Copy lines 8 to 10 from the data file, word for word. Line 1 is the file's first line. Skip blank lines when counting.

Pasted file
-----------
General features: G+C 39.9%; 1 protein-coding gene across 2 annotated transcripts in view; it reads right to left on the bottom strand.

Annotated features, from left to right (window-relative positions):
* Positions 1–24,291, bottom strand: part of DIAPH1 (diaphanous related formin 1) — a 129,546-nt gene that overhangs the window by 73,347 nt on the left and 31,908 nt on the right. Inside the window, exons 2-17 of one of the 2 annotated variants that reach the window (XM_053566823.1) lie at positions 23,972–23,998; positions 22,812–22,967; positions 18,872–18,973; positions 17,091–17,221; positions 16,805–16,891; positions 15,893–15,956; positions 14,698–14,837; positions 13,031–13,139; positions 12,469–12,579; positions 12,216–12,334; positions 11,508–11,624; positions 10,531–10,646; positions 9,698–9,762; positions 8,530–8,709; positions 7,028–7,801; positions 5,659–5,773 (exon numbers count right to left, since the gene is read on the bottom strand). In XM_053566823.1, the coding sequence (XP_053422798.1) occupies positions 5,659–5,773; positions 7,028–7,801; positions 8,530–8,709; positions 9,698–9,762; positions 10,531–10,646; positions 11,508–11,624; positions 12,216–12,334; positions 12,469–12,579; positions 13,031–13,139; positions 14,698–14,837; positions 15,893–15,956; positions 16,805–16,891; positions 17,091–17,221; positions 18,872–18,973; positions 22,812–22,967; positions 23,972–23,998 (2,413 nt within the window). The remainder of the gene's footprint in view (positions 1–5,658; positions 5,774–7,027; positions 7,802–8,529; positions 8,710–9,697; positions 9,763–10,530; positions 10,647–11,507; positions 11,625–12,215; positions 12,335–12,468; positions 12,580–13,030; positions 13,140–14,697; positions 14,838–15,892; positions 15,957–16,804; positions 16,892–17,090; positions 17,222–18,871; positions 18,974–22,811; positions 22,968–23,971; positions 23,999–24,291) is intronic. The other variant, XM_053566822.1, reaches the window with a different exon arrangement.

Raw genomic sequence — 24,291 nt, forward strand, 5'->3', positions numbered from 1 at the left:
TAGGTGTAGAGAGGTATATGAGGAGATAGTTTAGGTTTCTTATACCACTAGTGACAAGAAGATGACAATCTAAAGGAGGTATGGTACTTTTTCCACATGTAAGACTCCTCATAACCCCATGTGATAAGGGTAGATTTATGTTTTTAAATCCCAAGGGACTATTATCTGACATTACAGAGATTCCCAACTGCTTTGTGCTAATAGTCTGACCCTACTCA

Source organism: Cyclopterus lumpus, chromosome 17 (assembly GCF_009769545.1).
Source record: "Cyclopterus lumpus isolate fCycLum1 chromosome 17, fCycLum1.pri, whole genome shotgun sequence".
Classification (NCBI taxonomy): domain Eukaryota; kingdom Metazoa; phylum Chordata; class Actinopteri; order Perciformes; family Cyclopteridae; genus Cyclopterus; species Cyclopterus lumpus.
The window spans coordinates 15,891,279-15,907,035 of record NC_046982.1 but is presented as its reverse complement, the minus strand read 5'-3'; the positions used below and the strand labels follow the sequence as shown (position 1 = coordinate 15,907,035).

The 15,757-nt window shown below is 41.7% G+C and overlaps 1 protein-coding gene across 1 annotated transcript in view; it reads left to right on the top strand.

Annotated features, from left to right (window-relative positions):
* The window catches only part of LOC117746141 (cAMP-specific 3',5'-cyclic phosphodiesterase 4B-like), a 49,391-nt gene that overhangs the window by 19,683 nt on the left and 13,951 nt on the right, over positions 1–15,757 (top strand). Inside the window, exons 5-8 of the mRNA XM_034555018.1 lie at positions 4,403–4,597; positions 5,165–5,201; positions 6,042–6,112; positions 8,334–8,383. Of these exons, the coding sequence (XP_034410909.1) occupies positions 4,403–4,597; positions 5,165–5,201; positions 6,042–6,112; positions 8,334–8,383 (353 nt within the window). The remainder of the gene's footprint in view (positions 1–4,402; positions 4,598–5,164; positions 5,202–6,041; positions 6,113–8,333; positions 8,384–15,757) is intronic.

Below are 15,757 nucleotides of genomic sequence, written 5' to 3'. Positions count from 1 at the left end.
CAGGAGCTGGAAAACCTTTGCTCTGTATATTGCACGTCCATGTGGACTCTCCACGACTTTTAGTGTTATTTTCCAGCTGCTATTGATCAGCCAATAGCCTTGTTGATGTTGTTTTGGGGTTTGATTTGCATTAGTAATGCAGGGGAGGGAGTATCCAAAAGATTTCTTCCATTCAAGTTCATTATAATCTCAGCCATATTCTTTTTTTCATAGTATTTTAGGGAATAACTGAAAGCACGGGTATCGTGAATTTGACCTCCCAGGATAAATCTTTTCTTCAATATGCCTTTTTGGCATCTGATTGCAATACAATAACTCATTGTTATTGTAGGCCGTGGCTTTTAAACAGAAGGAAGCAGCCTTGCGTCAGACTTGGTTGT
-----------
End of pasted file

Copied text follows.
Classification (NCBI taxonomy): domain Eukaryota; kingdom Metazoa; phylum Chordata; class Actinopteri; order Perciformes; family Cyclopteridae; genus Cyclopterus; species Cyclopterus lumpus.
The window spans coordinates 15,891,279-15,907,035 of record NC_046982.1 but is presented as its reverse complement, the minus strand read 5'-3'; the positions used below and the strand labels follow the sequence as shown (position 1 = coordinate 15,907,035).

The 15,757-nt window shown below is 41.7% G+C and overlaps 1 protein-coding gene across 1 annotated transcript in view; it reads left to right on the top strand.